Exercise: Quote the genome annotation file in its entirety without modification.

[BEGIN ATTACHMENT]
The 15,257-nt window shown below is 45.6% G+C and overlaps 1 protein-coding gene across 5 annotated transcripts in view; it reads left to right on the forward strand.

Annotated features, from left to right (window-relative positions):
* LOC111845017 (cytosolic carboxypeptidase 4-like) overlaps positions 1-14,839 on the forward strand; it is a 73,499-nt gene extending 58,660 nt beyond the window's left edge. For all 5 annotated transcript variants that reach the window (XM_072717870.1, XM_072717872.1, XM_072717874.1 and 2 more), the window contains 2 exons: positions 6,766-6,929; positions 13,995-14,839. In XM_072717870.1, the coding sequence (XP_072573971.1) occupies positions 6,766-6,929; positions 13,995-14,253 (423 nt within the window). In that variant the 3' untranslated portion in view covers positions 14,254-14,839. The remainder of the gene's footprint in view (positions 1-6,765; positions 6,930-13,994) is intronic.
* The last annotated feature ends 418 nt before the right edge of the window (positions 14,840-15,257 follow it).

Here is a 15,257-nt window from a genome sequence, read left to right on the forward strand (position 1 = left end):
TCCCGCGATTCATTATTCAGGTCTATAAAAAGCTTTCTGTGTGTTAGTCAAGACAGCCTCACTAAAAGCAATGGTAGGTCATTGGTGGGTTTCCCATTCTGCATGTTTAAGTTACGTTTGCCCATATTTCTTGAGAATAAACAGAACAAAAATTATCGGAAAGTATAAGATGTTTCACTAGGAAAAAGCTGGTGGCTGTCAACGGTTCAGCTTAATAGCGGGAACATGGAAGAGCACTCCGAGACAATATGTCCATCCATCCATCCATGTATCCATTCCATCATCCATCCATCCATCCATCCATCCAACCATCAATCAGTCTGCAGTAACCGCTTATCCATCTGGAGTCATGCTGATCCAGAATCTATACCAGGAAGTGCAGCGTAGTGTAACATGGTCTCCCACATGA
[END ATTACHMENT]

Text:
The 15,257-nt window shown below is 45.6% G+C and overlaps 1 protein-coding gene across 5 annotated transcripts in view; it reads left to right on the forward strand.

Annotated features, from left to right (window-relative positions):
* LOC111845017 (cytosolic carboxypeptidase 4-like) overlaps positions 1-14,839 on the forward strand; it is a 73,499-nt gene extending 58,660 nt beyond the window's left edge. For all 5 annotated transcript variants that reach the window (XM_072717870.1, XM_072717872.1, XM_072717874.1 and 2 more), the window contains 2 exons: positions 6,766-6,929; positions 13,995-14,839. In XM_072717870.1, the coding sequence (XP_072573971.1) occupies positions 6,766-6,929; positions 13,995-14,253 (423 nt within the window). In that variant the 3' untranslated portion in view covers positions 14,254-14,839. The remainder of the gene's footprint in view (positions 1-6,765; positions 6,930-13,994) is intronic.
* The last annotated feature ends 418 nt before the right edge of the window (positions 14,840-15,257 follow it).

Here is a 15,257-nt window from a genome sequence, read left to right on the forward strand (position 1 = left end):
TCCCGCGATTCATTATTCAGGTCTATAAAAAGCTTTCTGTGTGTTAGTCAAGACAGCCTCACTAAAAGCAATGGTAGGTCATTGGTGGGTTTCCCATTCTGCATGTTTAAGTTACGTTTGCCCATATTTCTTGAGAATAAACAGAACAAAAATTATCGGAAAGTATAAGATGTTTCACTAGGAAAAAGCTGGTGGCTGTCAACGGTTCAGCTTAATAGCGGGAACATGGAAGAGCACTCCGAGACAATATGTCCATCCATCCATCCATGTATCCATTCCATCATCCATCCATCCATCCATCCATCCAACCATCAATCAGTCTGCAGTAACCGCTTATCCATCTGGAGTCATGCTGATCCAGAATCTATACCAGGAAGTGCAGCGTAGTGTAACATGGTCTCCCACATGA